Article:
For years the Rebels bikie gang have had a foothold in the
But Attorney-General Simon Corbell said the rumoured arrival
of the Comancheros bikie gang in Canberra was a concern for the authorities.
The end result is that the ACT is a tough place for
criminals to get together.
Australian Federal Police Association chief executive
He said the ACT Government would now consider a law that would
ban contact between any two people convicted of similar offences.
"At the moment in other jurisdictions it is illegal for
someone with a specific type of offence and criminal record to associate with
other persons with similar offences," Mr Corbell said.
"We don't have those positions currently here in the act, but
I can tell you it is under active consideration."
Last year the ACT Government launched a special police
taskforce to target firearms, money laundering and drug crimes, in an attempt to
stymie bikie activity.
However these new laws flagged by the Attorney-General would
give police a new set of tools for dealing with bikies.
Mr Corbell said he did not want outlaw motorcycle gangs to see
the ACT as "a soft touch" when it came to organised crime.
"To strengthen our laws [and] give police powers to deal with
bikie and other organised crime activity as they see it on the ground, is I
think, an appropriate response," he said.
But he said any ACT laws would be vastly different to those in
NSW and Queensland.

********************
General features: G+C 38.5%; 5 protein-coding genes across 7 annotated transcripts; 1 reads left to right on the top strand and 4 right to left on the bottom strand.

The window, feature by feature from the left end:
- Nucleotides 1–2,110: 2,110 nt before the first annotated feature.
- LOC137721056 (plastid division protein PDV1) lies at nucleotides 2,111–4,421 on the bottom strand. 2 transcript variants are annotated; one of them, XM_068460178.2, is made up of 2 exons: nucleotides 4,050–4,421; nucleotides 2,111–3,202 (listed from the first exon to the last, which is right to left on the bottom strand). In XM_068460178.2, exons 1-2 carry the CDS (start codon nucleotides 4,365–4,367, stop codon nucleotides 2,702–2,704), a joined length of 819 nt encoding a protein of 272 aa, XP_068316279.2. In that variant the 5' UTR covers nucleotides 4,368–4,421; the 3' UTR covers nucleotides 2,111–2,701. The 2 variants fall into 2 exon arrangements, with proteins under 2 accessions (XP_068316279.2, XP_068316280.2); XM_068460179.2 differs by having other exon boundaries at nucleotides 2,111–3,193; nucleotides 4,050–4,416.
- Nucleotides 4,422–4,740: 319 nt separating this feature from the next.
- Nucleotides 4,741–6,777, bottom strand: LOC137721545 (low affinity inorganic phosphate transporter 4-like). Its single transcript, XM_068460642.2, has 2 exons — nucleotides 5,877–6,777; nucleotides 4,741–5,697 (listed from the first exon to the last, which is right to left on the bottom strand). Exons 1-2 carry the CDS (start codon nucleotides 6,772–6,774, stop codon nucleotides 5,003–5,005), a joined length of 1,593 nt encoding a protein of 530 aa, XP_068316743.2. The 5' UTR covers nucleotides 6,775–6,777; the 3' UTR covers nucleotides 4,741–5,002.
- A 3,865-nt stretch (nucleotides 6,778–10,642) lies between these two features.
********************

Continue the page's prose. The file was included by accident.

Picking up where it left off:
"We don't need to be sensationalists in the way other
jurisdictions have to a degree which have led to other problems in terms of
anti-association, or indeed in terms of declaration type laws that we've seen in
other places," Mr Corbell said.
Recent spate of shootings 'a wake-up call'
Australian Federal Police Association chief executive Dennis
Gellatly said police would certainly welcome any laws that would intercept
organised criminal activity.
"It has been said with other states toughening up on
anti-association or anti-consorting type laws, that if the ACT didn't follow
suit, then it would become a softer landing place for organised crime to
gather," he said.
"The Attorney-General has used the term anti-consorting laws,
which places an emphasis on people getting together for criminal purposes or
associating with criminals.
"That's the right emphasis - the end result is that the ACT is
a tough place for criminals to get together."
Mr Gellatly said the proposed anti-consorting laws would give
police in the ACT the power to intervene in the possible planning of criminal
He said the recently spate of shooting in Canberra were a
"wake-up call" for the authorities.
"There have been several shooting incidents around the ACT in
the last couple of weeks. Very few of those have any apparent links to organised
crime or bikies ... but I think it's a wake-up call that we need to sit down and
think about these things very carefully," he said.